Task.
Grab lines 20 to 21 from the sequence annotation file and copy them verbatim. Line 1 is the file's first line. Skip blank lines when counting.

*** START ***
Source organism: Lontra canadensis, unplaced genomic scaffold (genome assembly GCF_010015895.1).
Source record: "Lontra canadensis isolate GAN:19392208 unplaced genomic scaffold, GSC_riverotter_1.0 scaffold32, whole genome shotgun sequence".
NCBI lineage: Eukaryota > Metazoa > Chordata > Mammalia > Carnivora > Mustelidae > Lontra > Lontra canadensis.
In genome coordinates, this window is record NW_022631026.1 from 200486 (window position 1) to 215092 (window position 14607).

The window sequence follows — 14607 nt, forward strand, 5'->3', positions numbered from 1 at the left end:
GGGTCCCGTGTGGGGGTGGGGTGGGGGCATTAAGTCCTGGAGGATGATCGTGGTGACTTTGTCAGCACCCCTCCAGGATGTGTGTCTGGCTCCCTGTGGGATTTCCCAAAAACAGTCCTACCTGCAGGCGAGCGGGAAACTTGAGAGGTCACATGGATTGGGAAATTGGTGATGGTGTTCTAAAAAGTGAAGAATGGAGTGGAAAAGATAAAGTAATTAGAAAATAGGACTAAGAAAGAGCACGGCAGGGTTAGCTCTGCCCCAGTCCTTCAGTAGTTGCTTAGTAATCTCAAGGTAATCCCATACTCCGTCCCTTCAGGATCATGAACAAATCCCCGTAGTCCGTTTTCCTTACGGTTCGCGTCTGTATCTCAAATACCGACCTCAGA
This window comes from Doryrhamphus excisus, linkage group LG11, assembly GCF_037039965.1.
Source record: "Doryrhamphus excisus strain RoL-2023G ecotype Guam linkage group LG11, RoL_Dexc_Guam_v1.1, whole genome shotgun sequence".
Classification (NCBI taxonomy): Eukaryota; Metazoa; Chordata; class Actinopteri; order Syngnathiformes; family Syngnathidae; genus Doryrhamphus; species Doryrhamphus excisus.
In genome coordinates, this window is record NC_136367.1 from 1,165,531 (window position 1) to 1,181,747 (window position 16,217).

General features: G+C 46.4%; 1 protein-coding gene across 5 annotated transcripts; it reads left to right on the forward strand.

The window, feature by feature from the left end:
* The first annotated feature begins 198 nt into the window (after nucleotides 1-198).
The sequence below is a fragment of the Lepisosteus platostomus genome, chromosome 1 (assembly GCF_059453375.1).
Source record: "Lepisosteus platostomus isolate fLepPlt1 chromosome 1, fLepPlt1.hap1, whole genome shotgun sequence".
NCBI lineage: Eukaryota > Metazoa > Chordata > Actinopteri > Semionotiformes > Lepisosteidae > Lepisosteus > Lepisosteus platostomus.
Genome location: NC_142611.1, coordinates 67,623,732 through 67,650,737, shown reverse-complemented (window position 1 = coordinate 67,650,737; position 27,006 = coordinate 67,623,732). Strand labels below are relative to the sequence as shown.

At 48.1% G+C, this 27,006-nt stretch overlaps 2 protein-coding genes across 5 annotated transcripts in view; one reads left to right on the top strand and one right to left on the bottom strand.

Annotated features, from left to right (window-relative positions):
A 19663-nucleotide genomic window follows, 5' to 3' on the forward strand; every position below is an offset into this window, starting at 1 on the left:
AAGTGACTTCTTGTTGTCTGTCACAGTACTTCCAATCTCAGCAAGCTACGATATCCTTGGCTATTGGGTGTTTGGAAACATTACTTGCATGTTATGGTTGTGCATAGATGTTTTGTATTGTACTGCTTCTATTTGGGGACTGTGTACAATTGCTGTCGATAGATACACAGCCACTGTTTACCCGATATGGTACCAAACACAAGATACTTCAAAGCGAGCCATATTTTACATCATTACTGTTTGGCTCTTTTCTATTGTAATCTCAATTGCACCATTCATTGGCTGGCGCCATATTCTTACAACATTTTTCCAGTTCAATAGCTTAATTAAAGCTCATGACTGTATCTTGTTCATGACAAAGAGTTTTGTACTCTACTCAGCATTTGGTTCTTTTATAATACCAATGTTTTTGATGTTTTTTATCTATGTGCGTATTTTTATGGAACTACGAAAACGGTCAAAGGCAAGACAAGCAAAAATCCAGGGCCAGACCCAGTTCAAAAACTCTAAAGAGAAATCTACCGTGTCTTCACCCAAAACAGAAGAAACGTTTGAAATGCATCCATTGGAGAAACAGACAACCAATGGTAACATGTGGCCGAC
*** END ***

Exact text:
A 19663-nucleotide genomic window follows, 5' to 3' on the forward strand; every position below is an offset into this window, starting at 1 on the left:
AAGTGACTTCTTGTTGTCTGTCACAGTACTTCCAATCTCAGCAAGCTACGATATCCTTGGCTATTGGGTGTTTGGAAACATTACTTGCATGTTATGGTTGTGCATAGATGTTTTGTATTGTACTGCTTCTATTTGGGGACTGTGTACAATTGCTGTCGATAGATACACAGCCACTGTTTACCCGATATGGTACCAAACACAAGATACTTCAAAGCGAGCCATATTTTACATCATTACTGTTTGGCTCTTTTCTATTGTAATCTCAATTGCACCATTCATTGGCTGGCGCCATATTCTTACAACATTTTTCCAGTTCAATAGCTTAATTAAAGCTCATGACTGTATCTTGTTCATGACAAAGAGTTTTGTACTCTACTCAGCATTTGGTTCTTTTATAATACCAATGTTTTTGATGTTTTTTATCTATGTGCGTATTTTTATGGAACTACGAAAACGGTCAAAGGCAAGACAAGCAAAAATCCAGGGCCAGACCCAGTTCAAAAACTCTAAAGAGAAATCTACCGTGTCTTCACCCAAAACAGAAGAAACGTTTGAAATGCATCCATTGGAGAAACAGACAACCAATGGTAACATGTGGCCGAC